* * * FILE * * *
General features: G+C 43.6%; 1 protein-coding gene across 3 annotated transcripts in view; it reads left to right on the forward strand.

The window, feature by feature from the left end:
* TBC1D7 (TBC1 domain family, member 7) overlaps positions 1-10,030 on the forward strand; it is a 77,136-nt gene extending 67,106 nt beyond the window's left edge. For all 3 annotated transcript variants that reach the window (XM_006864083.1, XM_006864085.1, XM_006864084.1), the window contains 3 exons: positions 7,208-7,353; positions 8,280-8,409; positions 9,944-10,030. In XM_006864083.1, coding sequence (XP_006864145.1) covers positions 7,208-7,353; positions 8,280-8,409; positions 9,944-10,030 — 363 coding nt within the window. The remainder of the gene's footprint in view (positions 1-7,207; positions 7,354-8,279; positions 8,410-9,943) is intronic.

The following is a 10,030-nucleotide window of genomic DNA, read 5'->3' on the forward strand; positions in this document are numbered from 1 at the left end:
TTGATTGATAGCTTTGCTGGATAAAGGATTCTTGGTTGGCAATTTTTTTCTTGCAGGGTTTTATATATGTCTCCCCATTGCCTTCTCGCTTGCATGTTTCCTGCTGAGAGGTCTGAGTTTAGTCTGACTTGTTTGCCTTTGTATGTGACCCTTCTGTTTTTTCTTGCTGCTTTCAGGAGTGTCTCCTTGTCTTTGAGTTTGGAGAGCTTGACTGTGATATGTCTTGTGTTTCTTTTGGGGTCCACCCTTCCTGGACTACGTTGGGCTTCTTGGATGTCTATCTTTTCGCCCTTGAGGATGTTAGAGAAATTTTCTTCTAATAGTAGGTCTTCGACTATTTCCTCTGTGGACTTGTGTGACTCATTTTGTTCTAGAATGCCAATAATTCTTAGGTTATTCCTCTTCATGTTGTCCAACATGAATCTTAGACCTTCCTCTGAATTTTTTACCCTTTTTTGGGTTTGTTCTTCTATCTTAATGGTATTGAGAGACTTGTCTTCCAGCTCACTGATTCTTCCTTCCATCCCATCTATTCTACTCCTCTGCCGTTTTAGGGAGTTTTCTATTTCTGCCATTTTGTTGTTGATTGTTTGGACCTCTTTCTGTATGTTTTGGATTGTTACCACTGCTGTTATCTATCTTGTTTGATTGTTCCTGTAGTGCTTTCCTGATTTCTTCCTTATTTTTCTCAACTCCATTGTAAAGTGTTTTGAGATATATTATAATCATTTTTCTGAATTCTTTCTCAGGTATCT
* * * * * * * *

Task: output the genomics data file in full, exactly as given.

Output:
General features: G+C 43.6%; 1 protein-coding gene across 3 annotated transcripts in view; it reads left to right on the forward strand.

The window, feature by feature from the left end:
* TBC1D7 (TBC1 domain family, member 7) overlaps positions 1-10,030 on the forward strand; it is a 77,136-nt gene extending 67,106 nt beyond the window's left edge. For all 3 annotated transcript variants that reach the window (XM_006864083.1, XM_006864085.1, XM_006864084.1), the window contains 3 exons: positions 7,208-7,353; positions 8,280-8,409; positions 9,944-10,030. In XM_006864083.1, coding sequence (XP_006864145.1) covers positions 7,208-7,353; positions 8,280-8,409; positions 9,944-10,030 — 363 coding nt within the window. The remainder of the gene's footprint in view (positions 1-7,207; positions 7,354-8,279; positions 8,410-9,943) is intronic.

The following is a 10,030-nucleotide window of genomic DNA, read 5'->3' on the forward strand; positions in this document are numbered from 1 at the left end:
TTGATTGATAGCTTTGCTGGATAAAGGATTCTTGGTTGGCAATTTTTTTCTTGCAGGGTTTTATATATGTCTCCCCATTGCCTTCTCGCTTGCATGTTTCCTGCTGAGAGGTCTGAGTTTAGTCTGACTTGTTTGCCTTTGTATGTGACCCTTCTGTTTTTTCTTGCTGCTTTCAGGAGTGTCTCCTTGTCTTTGAGTTTGGAGAGCTTGACTGTGATATGTCTTGTGTTTCTTTTGGGGTCCACCCTTCCTGGACTACGTTGGGCTTCTTGGATGTCTATCTTTTCGCCCTTGAGGATGTTAGAGAAATTTTCTTCTAATAGTAGGTCTTCGACTATTTCCTCTGTGGACTTGTGTGACTCATTTTGTTCTAGAATGCCAATAATTCTTAGGTTATTCCTCTTCATGTTGTCCAACATGAATCTTAGACCTTCCTCTGAATTTTTTACCCTTTTTTGGGTTTGTTCTTCTATCTTAATGGTATTGAGAGACTTGTCTTCCAGCTCACTGATTCTTCCTTCCATCCCATCTATTCTACTCCTCTGCCGTTTTAGGGAGTTTTCTATTTCTGCCATTTTGTTGTTGATTGTTTGGACCTCTTTCTGTATGTTTTGGATTGTTACCACTGCTGTTATCTATCTTGTTTGATTGTTCCTGTAGTGCTTTCCTGATTTCTTCCTTATTTTTCTCAACTCCATTGTAAAGTGTTTTGAGATATATTATAATCATTTTTCTGAATTCTTTCTCAGGTATCT